Bowe will be paid a flat $7 million.
According to several local cable systems, early pay-per-view sales were three to five times more than they were for June's title bout between Holyfield and Larry Holmes. That's a figure mirrored nationwide, according to
Duva, and a good indication that tonight's bout will far exceed the 730,000 buys attained for Holyfield-Holmes.
Duva and Finkel believe that a million buys will be approached or surpassed for this fight, a threshold surpassed only once before, when Holyfield fought George Foreman in April 1991. Then, 1.45 million buyers bit at a price of $36.95, for a gross of just more than $50 million. Add gate revenue of about $10 million, foreign television and closed-circuit sales and the total nut approached $70 million.
That brings us to the losers, at least on a relative basis. TVKO, and its president, Seth Abraham, projected about 600,000 buys for this bout, and thus offered only $12 million for its pay-per-view rights. Instead, Duva decided to retain the rights, taking the risk himself with his fighter's cooperation.
"We thought we could do better," Duva said. It now seems a lock that he was right.
Abraham's company was burned in the June fight, its losses estimated anywhere from $2.5 million to $6 million. Owned by Time-Warner, TVKO paid $21 million for all the rights to that bout, and, according to one source, spent an additional $10 million to market it. It also guaranteed purses of $33 million in the Holyfield-Foreman bout, but was saved by its phenomenal success.
But for this fight at least, TVKO has become, in essence, Duva's employee. It has distributed the fight to cable companies for a percentage that, said
Duva, "is less than 10 percent." Duva also said he spent about $5 million to market the fight.
Perhaps because of all this Abraham, a former public relations man, can't quite position himself in regards to the fight's success. In a New York Times article earlier this week, he cited factors such as the World Series, the election and pro football as his rationale for projecting sales of only 600,000. Yesterday, though, another Times article, this time appearing in the business section, quoted him saying that "The one beautiful thing about this business is that the viewer has a short memory."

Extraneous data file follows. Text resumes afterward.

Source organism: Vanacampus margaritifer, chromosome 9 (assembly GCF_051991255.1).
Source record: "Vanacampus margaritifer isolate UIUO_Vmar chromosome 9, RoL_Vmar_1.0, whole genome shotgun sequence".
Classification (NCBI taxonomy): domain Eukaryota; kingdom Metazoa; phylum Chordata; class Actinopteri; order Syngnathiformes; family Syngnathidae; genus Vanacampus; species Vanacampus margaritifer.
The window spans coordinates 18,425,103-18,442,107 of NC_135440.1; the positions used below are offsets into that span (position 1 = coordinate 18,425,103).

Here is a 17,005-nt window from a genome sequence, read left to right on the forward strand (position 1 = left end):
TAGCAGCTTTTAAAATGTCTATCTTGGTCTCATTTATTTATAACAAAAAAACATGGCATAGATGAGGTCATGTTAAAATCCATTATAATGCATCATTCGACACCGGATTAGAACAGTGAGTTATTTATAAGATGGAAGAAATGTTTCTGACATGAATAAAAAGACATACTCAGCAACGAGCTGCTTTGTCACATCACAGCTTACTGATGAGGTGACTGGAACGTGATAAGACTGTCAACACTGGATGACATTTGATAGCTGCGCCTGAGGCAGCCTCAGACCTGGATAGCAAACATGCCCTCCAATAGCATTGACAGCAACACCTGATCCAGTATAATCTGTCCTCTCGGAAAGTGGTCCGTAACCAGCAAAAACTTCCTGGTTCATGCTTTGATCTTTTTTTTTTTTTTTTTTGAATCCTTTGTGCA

Not to mention certain PPV executives.
"The thing that people tend to forget," Duva said, "is that a heavyweight title bout is not just boxing. It's like a different sport, all to its own. People who are not boxing fans will want to see this fight, because it's exciting theater. History has told us that you really can't factor in what's going on around it."
Abraham needed only to go back two years to find an autumn bout that produced more than 800,000 buys. That was Holyfield against Buster Douglas, which, incidentally, occurred only five days after the Reds swept Oakland in the World Series. Had the Series gone seven games, the fight would have occurred a day after the seventh game.
But like tonight's fight, there was no overwhelming favorite in that one, either. "That's the biggest thing," Duva said. "This fight is not a mismatch. That's what the Holmes fight lacked. I believe 90 percent of the interest comes from betting and arguing over who's going to win.
"Inevitably it comes to one guy saying to another, 'I'll bet you five bucks.' Then the two of them get together and buy the fight."